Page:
I try to get my family to stop using [the local mechanic], and instead use a [wrench from the garage] which they can then use for end to end [repair of their car, maintenance of essential parts, and general peace of mind for their family members that ride in the vehicle], but they don't want to bother.

While this type of behavior has always been around, but we have yet to have it applied so forcefully to information. Therefore, I think to properly address the problem you have to see that this is not unique to mankind. The unique element, however, is the topic that these people are choosing not to gain deeper understanding of.

A few months ago - when all of this was starting - I read a comment here on Slashdot about how the only thing holding back this sort of NSA spying over the last two hundred years is technology - not the Constitution. We are now only at a point that technology is beginning to no longer be the barrier to this type of activity, and we will have to see how these enabling technologies apply to the Constitution. Viewing the problem from it's root cause (not a unique case of people being "lazy") is the first step in the right direction.

Re:most people don't want to bother (1)

TangoMargarine (1617195) | 1 year,28 days | (#45024959)

Heh, nice car analogy :) I do agree with your general arguments.

That said, the difference is that the mechanic is not likely to put a secret bomb in your car, of course.

Re:most people don't want to bother (2)

Rich0 (548339) | 1 year,28 days | (#45024965)

I understand how to do exactly everything you're asking your family to do, and yet I still trust all my email to Gmail.

The reason is that it makes the data readily accessible. I'd like to read my email from arbitrary computers using only a web browser, and routinely read my email in this way so the client needs keyboard shortcuts/etc.

Sure, I could set up squirrelmail or roundcube and use IMAP with some client on Android (and have done so in the past), but the software is very clunky. With gmail I can process each email I read with a single keystroke. With something like squirrelmail it takes several mouse clicks to archive a message.

I'd really prefer using FOSS and encrypting everything, but it is a real pain unless you're almost exclusively reading your email via an X11 console. Even then the keyboard shortcuts often aren't as good as gmail, but at least you have drag-and-drop.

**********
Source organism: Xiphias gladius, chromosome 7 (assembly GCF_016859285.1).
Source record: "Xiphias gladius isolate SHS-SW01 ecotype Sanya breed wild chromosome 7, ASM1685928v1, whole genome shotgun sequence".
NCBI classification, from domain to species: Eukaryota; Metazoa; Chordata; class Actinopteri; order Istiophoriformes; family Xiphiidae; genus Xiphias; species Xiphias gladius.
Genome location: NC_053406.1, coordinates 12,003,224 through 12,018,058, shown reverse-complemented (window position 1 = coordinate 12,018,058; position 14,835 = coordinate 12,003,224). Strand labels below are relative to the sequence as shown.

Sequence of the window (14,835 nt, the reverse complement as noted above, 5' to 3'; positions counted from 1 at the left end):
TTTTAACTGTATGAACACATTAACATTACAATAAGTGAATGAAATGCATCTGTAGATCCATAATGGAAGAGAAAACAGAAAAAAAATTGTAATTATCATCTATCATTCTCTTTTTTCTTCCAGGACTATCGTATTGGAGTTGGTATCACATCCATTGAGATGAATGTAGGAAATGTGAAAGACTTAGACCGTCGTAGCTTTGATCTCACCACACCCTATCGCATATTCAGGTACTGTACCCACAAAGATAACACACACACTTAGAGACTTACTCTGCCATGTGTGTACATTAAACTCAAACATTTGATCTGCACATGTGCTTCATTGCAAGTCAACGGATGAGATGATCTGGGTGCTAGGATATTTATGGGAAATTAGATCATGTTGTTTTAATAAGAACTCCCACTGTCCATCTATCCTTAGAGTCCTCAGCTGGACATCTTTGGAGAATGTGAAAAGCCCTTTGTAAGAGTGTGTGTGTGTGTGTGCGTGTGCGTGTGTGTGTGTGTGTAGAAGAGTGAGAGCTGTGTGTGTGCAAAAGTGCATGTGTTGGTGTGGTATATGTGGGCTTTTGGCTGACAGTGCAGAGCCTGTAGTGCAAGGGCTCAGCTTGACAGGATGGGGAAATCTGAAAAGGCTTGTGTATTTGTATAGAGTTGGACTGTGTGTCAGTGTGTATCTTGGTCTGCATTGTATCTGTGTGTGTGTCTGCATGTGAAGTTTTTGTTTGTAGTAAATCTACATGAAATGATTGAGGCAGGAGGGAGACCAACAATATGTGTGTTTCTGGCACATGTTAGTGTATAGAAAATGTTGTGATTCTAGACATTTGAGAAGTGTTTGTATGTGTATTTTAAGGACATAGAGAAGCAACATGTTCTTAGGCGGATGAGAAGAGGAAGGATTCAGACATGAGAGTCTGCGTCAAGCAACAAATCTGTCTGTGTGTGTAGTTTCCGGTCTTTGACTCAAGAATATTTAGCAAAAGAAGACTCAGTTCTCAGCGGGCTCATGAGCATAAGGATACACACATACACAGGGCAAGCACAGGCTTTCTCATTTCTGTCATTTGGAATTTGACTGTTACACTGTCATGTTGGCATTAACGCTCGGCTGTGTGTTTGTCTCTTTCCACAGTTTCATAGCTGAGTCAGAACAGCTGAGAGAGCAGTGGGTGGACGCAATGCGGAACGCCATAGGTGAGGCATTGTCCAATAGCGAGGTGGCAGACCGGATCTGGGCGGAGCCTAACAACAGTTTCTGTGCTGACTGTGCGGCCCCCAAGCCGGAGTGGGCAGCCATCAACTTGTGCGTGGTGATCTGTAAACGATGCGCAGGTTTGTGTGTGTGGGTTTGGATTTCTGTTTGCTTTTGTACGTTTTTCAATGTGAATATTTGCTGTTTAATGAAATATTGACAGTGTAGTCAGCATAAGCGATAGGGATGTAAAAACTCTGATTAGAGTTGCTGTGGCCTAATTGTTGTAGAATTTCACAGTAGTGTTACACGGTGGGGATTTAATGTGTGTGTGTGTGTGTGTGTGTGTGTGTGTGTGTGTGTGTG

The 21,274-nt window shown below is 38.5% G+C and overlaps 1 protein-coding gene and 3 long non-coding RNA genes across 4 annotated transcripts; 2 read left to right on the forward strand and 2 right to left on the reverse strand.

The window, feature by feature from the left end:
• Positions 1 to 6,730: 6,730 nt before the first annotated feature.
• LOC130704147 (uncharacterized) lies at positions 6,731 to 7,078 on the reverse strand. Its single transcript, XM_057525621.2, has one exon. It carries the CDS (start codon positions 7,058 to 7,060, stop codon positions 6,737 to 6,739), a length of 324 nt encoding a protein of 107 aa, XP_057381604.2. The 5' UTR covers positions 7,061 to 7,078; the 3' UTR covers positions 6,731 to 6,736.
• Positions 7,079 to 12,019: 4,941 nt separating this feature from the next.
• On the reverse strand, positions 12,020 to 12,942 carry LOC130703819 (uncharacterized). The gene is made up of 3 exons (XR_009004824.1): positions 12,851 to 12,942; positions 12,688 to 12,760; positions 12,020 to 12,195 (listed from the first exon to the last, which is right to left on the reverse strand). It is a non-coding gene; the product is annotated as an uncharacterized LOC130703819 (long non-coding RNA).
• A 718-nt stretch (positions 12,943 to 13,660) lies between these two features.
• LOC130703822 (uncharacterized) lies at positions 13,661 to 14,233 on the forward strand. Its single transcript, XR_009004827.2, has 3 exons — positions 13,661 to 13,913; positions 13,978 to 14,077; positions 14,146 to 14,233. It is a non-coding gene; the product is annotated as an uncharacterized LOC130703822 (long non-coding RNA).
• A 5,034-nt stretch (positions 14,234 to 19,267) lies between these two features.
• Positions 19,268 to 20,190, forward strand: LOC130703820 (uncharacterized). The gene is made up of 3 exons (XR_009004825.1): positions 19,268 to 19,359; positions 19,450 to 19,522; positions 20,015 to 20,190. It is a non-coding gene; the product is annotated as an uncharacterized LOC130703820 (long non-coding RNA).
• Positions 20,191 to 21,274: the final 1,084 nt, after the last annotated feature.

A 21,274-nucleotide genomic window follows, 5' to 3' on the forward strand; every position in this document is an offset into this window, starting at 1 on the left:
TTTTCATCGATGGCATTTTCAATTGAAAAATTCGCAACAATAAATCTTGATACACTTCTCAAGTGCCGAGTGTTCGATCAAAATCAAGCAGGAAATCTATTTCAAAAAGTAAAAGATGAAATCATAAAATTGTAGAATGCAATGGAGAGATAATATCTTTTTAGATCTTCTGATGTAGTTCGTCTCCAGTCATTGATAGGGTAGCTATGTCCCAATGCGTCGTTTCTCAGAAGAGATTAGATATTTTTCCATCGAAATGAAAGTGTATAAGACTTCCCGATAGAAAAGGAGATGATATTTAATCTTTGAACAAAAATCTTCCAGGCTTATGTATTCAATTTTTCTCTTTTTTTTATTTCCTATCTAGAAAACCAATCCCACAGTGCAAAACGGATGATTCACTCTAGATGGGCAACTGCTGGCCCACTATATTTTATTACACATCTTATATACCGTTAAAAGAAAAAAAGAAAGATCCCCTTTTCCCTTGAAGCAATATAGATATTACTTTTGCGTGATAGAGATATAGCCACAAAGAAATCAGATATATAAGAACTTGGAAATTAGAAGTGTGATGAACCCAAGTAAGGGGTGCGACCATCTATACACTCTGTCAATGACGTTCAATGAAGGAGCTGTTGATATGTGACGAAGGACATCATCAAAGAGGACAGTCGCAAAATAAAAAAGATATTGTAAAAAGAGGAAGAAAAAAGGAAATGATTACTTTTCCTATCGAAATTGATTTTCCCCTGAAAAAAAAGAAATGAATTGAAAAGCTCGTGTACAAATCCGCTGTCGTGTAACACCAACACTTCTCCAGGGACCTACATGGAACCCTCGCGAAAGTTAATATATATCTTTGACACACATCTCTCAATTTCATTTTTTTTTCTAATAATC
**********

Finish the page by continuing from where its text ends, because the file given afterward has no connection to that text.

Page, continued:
Re:most people don't want to bother (0)

Anonymous Coward | 1 year,28 days | (#45025209)

I'd really prefer using FOSS and encrypting everything, but it is a real pain unless you're almost exclusively reading your email via an X11 console. Even then the keyboard shortcuts often aren't as good as gmail, but at least you have drag-and-drop.

WTF? So, was I dreaming when I setup Zimbra Open Source Edition [zimbra.com] and used the email client of choice (except for the shitty Gmail app) on any platform of choice? I don't remember an X11 console or clunky email clients anywhere in that dream.

Re:most people don't want to bother (2)

devent (1627873) | 1 year,28 days | (#45025731)

True. Privacy is not a technological issue but a political one.
I could barricade my windows, put steel fence around my house, install EM shielding etc. Would not be a nice life, through. The same is for Internet privacy: I could install packet filter, firewalls, encrypt everything, but it's not a nice experience of the Internet then.

That is why we need strong privacy laws. We have privacy laws of mail and phone calls, why we don't have privacy laws for e-Mail and Web sites, Skype, etc.? Privacy laws are essential for freedom of expression and democracy.

This isn't news.... (0)

Anonymous Coward | 1 year,28 days | (#45023593)

Those of us wearing tin foil hats have already based our security paradigms and practices around the idea that the security institutions many people trust were not worthy of that trust.

For example, stop believing TOR offers you any security from the US government. It is a nice idea but it is just an illusion.

Secure conversations that I now have are written down on paper (where there are no cameras) and later burnt and the ash pulped.

So- (1)

IWantMoreSpamPlease (571972) | 1 year,28 days | (#45023597)

Back to sneakernet?

Re:So- (1)

lxs (131946) | 1 year,28 days | (#45023903)

Too smelly.

Start buying stamps again (2)

jfdavis668 (1414919) | 1 year,28 days | (#45023631)

Well, I guess I have to start buying stamps again. But beware the postal inspectors!

Not Quite (0)

Anonymous Coward | 1 year,28 days | (#45023963)

It was also recently revealed that the post office tracks and logs mail going overseas to see who is sending what and to where. The part that boggles my mind is the post office has the worst tracking system of all. It can only tell you if your package arrived at its destination several days after the fact.

Hardware (0)

Anonymous Coward | 1 year,28 days | (#45023661)

Hardware is the biggest problem.
You can use open source software all you want, but how many of you know exactly what the chips in your hardware do.

Re:Hardware (0)

Anonymous Coward | 1 year,28 days | (#45023719)

We need to restart from scratch.

Like we did in the late 70s & early 80s: a whole generation learned how computers worked and was willing to re-invent everything on microcomputers what already existed in the mainframe world and then went beyond that. It was also a huge boost for economy.

Let's do it again, but this time on open & secure hardware which is designed around ease of auditing.

Re:Hardware (3, Insightful)

gmuslera (3436) | 1 year,28 days | (#45025689)